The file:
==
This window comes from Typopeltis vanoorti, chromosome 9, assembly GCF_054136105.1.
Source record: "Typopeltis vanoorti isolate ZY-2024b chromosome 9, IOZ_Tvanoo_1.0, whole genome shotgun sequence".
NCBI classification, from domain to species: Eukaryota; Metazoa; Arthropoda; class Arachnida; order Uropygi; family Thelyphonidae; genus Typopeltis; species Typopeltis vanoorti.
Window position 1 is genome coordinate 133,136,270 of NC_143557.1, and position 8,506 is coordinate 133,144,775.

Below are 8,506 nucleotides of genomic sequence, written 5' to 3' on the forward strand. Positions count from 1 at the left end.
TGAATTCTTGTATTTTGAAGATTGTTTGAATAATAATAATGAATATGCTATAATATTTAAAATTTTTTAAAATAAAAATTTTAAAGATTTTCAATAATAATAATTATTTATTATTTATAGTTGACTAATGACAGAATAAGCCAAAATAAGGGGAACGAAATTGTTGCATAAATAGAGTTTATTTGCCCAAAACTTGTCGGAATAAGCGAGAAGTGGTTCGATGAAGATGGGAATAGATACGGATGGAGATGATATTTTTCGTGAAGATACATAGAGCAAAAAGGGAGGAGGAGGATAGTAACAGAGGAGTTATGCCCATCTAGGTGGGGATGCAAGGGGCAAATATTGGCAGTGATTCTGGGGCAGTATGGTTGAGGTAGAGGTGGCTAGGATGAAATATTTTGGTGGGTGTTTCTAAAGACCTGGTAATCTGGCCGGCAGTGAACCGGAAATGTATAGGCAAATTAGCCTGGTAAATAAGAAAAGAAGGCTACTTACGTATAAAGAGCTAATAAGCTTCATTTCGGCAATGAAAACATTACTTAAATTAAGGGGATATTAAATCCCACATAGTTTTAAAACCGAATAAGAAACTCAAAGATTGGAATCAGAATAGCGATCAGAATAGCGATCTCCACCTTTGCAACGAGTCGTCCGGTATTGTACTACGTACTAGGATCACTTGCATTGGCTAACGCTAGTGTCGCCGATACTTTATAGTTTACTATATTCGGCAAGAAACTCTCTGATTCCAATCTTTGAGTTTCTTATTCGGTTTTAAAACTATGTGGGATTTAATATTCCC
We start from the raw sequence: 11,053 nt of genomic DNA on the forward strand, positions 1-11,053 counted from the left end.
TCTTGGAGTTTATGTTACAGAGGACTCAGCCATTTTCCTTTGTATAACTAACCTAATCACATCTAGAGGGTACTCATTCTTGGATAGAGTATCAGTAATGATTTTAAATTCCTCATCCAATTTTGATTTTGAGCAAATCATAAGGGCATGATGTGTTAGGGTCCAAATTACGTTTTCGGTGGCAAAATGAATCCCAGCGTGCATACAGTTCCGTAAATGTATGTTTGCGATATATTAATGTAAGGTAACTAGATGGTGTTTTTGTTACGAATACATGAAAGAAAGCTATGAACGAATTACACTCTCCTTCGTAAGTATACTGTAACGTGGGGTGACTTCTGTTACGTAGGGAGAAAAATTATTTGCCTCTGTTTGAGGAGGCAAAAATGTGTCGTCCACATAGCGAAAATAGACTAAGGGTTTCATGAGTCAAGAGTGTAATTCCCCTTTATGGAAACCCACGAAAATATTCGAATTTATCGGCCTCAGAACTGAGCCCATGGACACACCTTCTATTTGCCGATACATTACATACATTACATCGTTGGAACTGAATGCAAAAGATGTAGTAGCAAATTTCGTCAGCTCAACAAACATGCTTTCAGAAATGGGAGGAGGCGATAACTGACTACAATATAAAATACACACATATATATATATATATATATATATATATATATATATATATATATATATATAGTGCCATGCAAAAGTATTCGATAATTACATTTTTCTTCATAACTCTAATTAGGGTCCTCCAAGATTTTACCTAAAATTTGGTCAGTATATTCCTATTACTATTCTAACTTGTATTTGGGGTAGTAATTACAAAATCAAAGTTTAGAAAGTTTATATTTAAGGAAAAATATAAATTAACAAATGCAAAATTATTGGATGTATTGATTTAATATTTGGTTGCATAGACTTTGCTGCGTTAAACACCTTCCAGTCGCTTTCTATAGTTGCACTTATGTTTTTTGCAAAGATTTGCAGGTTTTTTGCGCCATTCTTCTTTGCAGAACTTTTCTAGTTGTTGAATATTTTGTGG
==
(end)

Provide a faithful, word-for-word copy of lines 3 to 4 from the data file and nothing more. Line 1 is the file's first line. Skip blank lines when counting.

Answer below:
NCBI classification, from domain to species: Eukaryota; Metazoa; Arthropoda; class Arachnida; order Uropygi; family Thelyphonidae; genus Typopeltis; species Typopeltis vanoorti.
Window position 1 is genome coordinate 133,136,270 of NC_143557.1, and position 8,506 is coordinate 133,144,775.